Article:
We did a post a while ago on BankSimple, the soon-to-be-live online digital bank that’s promising a totally new way of banking, with better customer service, greater emphasis on mobile banking and fewer fees. I think there’s a huge market for a different way of doing things in retail banking-how about you? BankSimple’s launch comes sometime in 2011, but they have launched the preview site where you can sign up for a beta account. Stay tuned, I’ll definitely be reviewing my BankSimple experience.

Update:  I’ll be watching this even closer than I had planned to when I originally wrote this post a year ago; it seems that the general unhappiness with large banks that has led to the Occupy movement has positioned Bank Simple–which is now known simply as ““–very well if they execute properly.

Four Ways Of Recycling Electronic Scrap For Money

For a lot of people cash is getting harder to come by nowadays. Chances are you have a few items that you wouldn’t mind converting into money or gift cards, stuff you aren’t using anyway. But where to go? And, maybe it sounds like a lot of trouble to haul everything across town to trade it in.

The good news is that it’s easier than you think to recycle your old electronics, scrap or otherwise, for maybe more than a few bucks. You can run your old gadgets through the following sites: includes free shipping when you sell your unused electronic devices to them. They take just about any desktop or laptop computer, smartphones, PDAs, and gaming equipment, working or not. Very simple interface to help you determine what your old gadget is worth.

NextWorth will accept all kinds of old electronics like cell phones, cameras, iPods & iPhones, gaming consoles, e-Readers, laptops, video games, GPS units, media & audio players, DVD Movies, etc., although you will get a target gift card in return rather than cash. Still, chances are you have all kinds of unused gear that you could convert into new cool stuff!

If you have an old working or non-working iPod or iPhone, you can try Tunecycle and their automated process for determining how much they will give you for it, depending on its condition and whether you can provide accessories with it.

Inside-Secrets-to-an-iPhone-AppAs an example, even a 1st generation 8GB iPhone working/in good condition/with no accessories is worth $68.

Apple also has a program for recycling your old computer, and depending on the condition of your iMac, Macbook, MacBook Pro or iPhone/iPod Touch, or old PC, they might give you credit towards a purchase if the unit is in working condition. (I have first hand experience of this recently, and I can confirm that they would at least take even an old unworking iMac at an Apple store to recycle, though they gave me nothing for it).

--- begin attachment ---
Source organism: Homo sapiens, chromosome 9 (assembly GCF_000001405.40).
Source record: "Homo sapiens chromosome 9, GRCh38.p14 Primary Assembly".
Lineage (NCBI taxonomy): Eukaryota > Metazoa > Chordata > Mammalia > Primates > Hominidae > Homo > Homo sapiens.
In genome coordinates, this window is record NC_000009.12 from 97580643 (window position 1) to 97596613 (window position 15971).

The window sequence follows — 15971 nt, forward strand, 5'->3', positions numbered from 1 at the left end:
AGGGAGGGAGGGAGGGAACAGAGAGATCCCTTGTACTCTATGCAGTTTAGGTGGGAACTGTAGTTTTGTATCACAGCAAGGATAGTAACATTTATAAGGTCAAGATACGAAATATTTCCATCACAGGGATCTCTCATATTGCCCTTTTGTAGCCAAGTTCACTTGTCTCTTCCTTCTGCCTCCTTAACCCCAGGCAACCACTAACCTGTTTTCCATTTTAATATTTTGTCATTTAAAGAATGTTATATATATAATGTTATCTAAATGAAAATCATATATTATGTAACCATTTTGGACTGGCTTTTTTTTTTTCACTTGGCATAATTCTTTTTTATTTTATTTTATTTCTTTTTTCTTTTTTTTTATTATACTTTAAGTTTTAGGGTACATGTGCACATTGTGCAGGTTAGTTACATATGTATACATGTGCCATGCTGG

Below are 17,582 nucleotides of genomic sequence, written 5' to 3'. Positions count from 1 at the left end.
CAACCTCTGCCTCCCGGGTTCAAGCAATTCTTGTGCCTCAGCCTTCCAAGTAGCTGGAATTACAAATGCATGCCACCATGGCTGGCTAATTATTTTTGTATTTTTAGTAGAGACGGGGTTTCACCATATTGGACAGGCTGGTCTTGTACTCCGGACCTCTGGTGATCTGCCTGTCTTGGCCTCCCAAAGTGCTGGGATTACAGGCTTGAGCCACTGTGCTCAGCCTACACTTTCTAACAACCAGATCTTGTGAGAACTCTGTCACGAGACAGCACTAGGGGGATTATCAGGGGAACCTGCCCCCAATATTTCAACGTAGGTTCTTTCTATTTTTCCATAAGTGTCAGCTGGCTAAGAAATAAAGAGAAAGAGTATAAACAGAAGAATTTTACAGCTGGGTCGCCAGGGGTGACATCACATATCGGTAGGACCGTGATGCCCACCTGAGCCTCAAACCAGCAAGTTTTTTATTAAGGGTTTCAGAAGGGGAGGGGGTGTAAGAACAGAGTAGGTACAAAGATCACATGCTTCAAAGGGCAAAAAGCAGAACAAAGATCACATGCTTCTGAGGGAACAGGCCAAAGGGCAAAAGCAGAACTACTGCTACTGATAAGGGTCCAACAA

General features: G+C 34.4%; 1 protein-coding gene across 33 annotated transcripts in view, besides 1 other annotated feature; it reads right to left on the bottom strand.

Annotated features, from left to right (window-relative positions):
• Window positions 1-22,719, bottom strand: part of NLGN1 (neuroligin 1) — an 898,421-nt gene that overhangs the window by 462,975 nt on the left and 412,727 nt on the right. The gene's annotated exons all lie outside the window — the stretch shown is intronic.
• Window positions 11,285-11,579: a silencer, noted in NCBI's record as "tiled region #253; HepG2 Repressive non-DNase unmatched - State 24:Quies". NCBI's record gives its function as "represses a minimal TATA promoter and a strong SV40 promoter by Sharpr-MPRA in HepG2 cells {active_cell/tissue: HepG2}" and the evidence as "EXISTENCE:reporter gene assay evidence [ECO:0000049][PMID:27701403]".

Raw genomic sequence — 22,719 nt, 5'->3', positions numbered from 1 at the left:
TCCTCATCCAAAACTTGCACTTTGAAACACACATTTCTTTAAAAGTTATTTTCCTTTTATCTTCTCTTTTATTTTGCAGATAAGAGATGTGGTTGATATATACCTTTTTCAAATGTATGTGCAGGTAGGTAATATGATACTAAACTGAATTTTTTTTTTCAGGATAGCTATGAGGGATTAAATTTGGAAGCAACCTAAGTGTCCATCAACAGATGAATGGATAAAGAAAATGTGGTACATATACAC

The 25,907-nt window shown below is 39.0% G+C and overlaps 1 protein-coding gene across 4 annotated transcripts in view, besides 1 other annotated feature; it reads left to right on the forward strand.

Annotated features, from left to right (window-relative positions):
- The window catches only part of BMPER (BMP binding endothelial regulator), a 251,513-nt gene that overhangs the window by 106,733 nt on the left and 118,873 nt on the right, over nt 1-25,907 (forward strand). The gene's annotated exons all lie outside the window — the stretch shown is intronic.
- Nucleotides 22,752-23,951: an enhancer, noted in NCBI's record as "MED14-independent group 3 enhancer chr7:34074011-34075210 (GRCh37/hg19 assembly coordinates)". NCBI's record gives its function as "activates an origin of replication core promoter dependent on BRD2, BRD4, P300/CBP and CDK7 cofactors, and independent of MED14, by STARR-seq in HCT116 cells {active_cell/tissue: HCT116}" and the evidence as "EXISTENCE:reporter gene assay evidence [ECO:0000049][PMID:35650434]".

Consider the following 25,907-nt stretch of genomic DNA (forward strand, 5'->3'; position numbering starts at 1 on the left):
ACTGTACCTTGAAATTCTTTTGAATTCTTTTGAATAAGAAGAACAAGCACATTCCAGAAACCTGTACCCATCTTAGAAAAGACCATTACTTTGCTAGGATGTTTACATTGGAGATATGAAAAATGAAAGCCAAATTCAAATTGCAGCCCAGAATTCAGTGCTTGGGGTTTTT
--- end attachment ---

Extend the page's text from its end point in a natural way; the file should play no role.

If there is a downside to electronic recycling for money I don’t see what it is. Trading in electronic scrap for cash means you’ll feel better about doing your part to help the environment, and the money will help your bottom line.

Insider Trading Tips

OK, maybe a better title for this post is: insider trading tip-offs. What does it have to do with programming and web development? A Canadian law student and programmer has created a website that will tell you, supposedly within two minutes of the SEC making the information public, when an insider has made a trade in any company you’d care to follow. Simply enter the ticker symbol and leave your email, and you’ll receive ‘instantaneous’ alerts. Yahoo! HackU was the original inspiration for this idea, and I guess it’s too useful not to continue. There is another proprietary system that gives insider trading info, but it’s neither free nor real-time. Talk about one programmer taking the bull (as it were) by the horns and doing something really subversive. He even makes the source code and YQL tables available, allowing anyone access to real-time SEC data:

“The main RSS scraper for this application is a YQL statement that trims down the SEC’s feed and spits it out in JSON.”

Bingo. The site is a triumph of simplicity.

A little background: insider trading is by no means necessarily illegal. ‘Insiders’, often officers of a given company, are certainly allowed to buy and sell stock issued by the company for which they are officers, but they must do so within strict guidelines established by the SEC. Sophisticated traders/investors often use insider trading stats as one of dozens of indicators that might help them accurately forecast stock prices.